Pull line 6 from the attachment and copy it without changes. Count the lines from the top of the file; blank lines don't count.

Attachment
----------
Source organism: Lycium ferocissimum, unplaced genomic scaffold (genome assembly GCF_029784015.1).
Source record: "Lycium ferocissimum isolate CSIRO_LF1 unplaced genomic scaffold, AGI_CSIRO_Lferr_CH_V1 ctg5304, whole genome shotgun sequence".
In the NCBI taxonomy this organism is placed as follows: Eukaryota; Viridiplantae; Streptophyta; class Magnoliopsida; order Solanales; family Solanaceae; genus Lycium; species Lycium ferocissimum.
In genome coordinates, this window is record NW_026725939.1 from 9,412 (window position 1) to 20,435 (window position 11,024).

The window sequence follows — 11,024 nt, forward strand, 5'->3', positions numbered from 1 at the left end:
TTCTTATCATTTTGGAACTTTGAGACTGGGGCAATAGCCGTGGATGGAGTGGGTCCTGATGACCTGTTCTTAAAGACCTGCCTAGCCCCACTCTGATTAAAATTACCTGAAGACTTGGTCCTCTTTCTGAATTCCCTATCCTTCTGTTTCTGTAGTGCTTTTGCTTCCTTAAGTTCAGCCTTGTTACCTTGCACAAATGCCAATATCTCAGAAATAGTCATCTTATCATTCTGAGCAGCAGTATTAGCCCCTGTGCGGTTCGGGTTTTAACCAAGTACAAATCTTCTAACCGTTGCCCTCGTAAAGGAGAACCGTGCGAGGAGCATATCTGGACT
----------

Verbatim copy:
TTCTTATCATTTTGGAACTTTGAGACTGGGGCAATAGCCGTGGATGGAGTGGGTCCTGATGACCTGTTCTTAAAGACCTGCCTAGCCCCACTCTGATTAAAATTACCTGAAGACTTGGTCCTCTTTCTGAATTCCCTATCCTTCTGTTTCTGTAGTGCTTTTGCTTCCTTAAGTTCAGCCTTGTTACCTTGCACAAATGCCAATATCTCAGAAATAGTCATCTTATCATTCTGAGCAGCAGTATTAGCCCCTGTGCGGTTCGGGTTTTAACCAAGTACAAATCTTCTAACCGTTGCCCTCGTAAAGGAGAACCGTGCGAGGAGCATATCTGGACT